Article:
Our inaugural cloud strategy survey reveals that multi-cloud is now the new normal, driven by digital transformation, with skill shortages, security, and COVID having complex impacts.
Earlier this year, HashiCorp reached out to the technology practitioners and decision makers in our contact database, inviting them to take our inaugural State of Cloud Strategy Survey. We received 3,205 responses from folks at companies of all sizes, in a wide variety of industries, from around the world. This blog post highlights the implications of five key results from the survey, but that’s only the tip of the iceberg. The survey reveals dozens of impactful insights on everything from multi-cloud adoption trends to the key technologies associated with cloud success.
For the full story, take a look at the summary graphs and commentary on the survey site.
Of the more than 3,000 global respondents to HashiCorp’s first State of Cloud Strategy Survey, 76% already work in multi-cloud environments. This overwhelming majority of respondents reported using more than one public or private cloud, making multi-cloud no longer some vague or aspirational goal, but rather their everyday reality. And multi-cloud adoption looks to keep growing from there — 86% of respondents expect to be using multi-cloud within two years.
Not surprisingly, multi-cloud adoption skews heavily toward larger enterprises (90% of organizations with more than 5,000 employees are already multi-cloud), but 60% of small businesses (<100 employees) are already multi-cloud, and 81% expect to be multi-cloud within two years.
So what’s driving all these organizations to adopt a multi-cloud strategy? More than a third of respondents (34%) named digital transformation initiatives as one of their top-three multi-cloud business and technology drivers, topping conventional-wisdom factors such as avoiding single cloud vendor lock-in (30%), cost reductions (28%), and the ability to scale (25%). And digital transformation was especially important among large enterprises, 50% of whom named it a driver. This was also true in the financial services industry, where it was a top multi-cloud driver for 41% of respondents.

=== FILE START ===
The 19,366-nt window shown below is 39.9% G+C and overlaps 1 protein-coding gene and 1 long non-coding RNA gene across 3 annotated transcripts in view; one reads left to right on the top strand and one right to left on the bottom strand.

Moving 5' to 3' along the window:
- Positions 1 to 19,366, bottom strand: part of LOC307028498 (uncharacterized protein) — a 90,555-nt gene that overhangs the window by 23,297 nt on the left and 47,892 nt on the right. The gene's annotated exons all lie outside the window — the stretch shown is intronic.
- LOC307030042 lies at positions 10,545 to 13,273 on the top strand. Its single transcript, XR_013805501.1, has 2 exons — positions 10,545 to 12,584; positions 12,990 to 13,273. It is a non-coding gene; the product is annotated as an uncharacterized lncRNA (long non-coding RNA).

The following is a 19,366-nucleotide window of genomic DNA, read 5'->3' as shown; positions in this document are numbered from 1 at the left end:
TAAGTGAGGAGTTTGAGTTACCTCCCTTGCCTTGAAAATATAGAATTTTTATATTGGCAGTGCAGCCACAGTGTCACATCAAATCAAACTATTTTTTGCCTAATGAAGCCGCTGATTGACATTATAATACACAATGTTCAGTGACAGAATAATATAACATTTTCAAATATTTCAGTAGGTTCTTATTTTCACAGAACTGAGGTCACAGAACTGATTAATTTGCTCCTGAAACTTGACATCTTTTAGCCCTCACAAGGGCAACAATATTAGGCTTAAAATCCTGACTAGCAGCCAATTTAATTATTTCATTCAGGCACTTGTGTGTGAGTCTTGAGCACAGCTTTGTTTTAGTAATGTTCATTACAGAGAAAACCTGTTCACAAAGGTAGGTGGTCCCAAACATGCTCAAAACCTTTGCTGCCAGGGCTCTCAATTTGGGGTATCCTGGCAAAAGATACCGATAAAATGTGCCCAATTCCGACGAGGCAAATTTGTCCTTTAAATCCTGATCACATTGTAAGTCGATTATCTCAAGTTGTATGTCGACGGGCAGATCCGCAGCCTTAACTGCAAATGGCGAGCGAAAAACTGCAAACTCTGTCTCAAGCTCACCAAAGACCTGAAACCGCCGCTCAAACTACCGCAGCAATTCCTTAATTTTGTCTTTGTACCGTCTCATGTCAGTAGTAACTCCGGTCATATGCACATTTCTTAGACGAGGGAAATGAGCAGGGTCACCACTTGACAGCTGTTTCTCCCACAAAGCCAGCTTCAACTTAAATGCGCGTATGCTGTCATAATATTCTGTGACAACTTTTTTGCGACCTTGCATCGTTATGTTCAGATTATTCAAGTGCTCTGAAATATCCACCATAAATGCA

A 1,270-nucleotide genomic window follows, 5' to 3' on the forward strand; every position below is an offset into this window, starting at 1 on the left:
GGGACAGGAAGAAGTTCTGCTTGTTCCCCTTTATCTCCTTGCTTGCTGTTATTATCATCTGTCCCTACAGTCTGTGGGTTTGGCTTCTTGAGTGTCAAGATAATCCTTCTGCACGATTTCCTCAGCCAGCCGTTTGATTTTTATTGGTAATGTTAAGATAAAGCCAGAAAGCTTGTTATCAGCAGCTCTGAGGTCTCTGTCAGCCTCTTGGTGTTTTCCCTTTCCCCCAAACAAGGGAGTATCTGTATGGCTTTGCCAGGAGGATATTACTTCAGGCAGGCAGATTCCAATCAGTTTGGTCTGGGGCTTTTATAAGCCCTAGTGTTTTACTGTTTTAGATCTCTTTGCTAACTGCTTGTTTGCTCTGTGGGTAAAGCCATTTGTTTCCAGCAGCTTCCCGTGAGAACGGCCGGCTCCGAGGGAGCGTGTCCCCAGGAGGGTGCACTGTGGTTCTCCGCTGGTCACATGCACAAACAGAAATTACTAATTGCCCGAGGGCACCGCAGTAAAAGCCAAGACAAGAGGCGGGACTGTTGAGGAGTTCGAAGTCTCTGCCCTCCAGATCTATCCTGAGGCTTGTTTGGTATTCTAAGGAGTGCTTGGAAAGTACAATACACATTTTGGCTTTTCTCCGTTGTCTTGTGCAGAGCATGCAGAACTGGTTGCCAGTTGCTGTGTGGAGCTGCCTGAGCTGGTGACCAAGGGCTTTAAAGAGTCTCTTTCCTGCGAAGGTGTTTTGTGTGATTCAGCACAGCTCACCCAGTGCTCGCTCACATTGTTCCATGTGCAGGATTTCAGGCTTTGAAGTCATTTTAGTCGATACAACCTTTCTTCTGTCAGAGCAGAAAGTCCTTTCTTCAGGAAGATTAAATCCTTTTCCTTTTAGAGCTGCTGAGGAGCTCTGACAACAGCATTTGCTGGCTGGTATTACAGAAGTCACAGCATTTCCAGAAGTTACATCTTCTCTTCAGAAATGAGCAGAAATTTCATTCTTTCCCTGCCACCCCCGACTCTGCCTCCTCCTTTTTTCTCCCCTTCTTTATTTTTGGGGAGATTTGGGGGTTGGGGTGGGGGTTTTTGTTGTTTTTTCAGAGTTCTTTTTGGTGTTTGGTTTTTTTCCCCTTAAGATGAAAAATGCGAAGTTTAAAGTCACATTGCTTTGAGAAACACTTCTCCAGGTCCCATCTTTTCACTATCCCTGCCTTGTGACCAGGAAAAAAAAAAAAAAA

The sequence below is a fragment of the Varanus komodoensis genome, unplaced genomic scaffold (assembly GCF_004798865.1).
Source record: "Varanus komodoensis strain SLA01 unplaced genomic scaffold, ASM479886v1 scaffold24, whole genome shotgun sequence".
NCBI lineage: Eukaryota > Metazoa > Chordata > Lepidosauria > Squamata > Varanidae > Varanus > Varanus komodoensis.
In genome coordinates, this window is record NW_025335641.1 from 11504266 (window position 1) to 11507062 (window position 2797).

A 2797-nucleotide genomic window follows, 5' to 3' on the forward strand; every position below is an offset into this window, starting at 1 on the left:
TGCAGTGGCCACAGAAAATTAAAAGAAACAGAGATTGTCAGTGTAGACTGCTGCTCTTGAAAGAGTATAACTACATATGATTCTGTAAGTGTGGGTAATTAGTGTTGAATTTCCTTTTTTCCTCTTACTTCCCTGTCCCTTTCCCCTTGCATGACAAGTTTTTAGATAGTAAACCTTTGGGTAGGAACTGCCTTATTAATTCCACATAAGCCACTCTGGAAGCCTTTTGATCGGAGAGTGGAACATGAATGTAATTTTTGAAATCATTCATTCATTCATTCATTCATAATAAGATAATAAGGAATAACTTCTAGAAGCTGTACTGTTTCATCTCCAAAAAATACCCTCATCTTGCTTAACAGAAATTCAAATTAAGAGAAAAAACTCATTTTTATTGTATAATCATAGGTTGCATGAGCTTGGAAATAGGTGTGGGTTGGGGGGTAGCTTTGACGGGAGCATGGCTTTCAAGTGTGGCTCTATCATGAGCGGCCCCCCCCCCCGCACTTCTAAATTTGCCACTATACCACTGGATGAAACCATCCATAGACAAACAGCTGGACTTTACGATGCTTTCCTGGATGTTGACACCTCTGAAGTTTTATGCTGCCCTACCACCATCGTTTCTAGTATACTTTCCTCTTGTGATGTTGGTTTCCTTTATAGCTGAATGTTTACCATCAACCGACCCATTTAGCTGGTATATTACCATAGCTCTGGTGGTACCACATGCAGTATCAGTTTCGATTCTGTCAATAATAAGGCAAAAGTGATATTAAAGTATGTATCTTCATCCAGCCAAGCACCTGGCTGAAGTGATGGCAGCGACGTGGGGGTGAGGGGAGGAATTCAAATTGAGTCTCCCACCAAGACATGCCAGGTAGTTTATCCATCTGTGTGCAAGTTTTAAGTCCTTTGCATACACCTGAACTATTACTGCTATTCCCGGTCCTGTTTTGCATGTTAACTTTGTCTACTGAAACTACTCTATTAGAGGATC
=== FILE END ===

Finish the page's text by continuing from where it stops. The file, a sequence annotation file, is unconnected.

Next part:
Of course, just because organizations are moving to multi-cloud doesn’t mean it’s easy. More than half (57%) of respondents said a shortage of the proper skills was a top-three challenge, hindering their organization’s ability to operationalize multi-cloud. That was almost twice the percentage for the next most popular choices: inconsistent workflows across cloud environments (33%) and teams working in silos with little collaboration (29%). Similarly, when asked about inhibitors to their cloud programs, respondents listed a lack of in-house skills or expertise to manage different cloud environments as the third most often-named issue (41%), trailing only cost (51%) and security (47%) concerns.
In addition to almost half (47%) of respondents citing security as a top-three cloud inhibitor, security issues also hindered organizations’ ability to operationalize multi-cloud. Difficulties managing security and governance were cited by 25% of respondents, while 20% of respondents named compliance and risk management. Data and privacy protection (named by 40% of respondents) was the most widespread security issue, followed by data theft (33%), regulatory compliance (31%), and software vulnerabilities (28%).
Notably, however, security isn’t just a cloud barrier, it’s also a cloud adoption driver — 16% of respondents put it in their top three factors pushing cloud forward in their organization.
Given COVID-19’s extraordinary effects on the world economy, it’s tempting to ascribe the growth of cloud and multi-cloud solely to pandemic-spurred lockdowns and increased online usage. But that’s only part of the story. Almost half of our survey respondents (46%) said that the pandemic had not affected their shift to cloud or multi-cloud adoption, and another 19% said it had only a low impact, accelerating the shift by just 6-12 months.
These results may seem counterintuitive, but they show that cloud adoption efforts were important and widely underway before the pandemic — and are likely to continue long after. On the other hand, only 32% of large enterprises said COVID-19 had no impact on their digital transformation timelines — the rest saw it push things forward. And, it was also notable that COVID-19 increased the use of open source software for 39% of respondents.
More informative, perhaps, are the technology areas in which organizations accelerated their digital transformation initiatives in response to the pandemic. Almost half (49%) mentioned infrastructure as code, 41% said container orchestration, 33% said compliance and governance, 33% noted network infrastructure automation, and 32% said self-service infrastructure.
This post is the first of several we’ll be publishing to highlight key takeaways from the 2021 HashiCorp State of Cloud Strategy Survey. In the coming weeks, we’ll be taking deep dives into everything from the challenges facing specific components of cloud infrastructure to breaking down the survey results by industry and geography. In the meantime, visit the HashiCorp State of Cloud Strategy Survey site for highlights and commentary.
We also recently posted our Deploy Federated Multi-Cloud Kubernetes Clusters guide on HashiCorp Learn. Take a look.
The HashiCorp State of Cloud Strategy Survey reveals that infrastructure as code and provisioning tools are at the forefront of the movement to multi-cloud.
HashiConf Global takes place Tuesday–Thursday, October 19-21, 2021, and we are excited to introduce several new elements to the program.
The inaugural HashiCorp State of Cloud Strategy survey highlights the importance — and the surprising complexity — of security issues in cloud and multi-cloud adoption.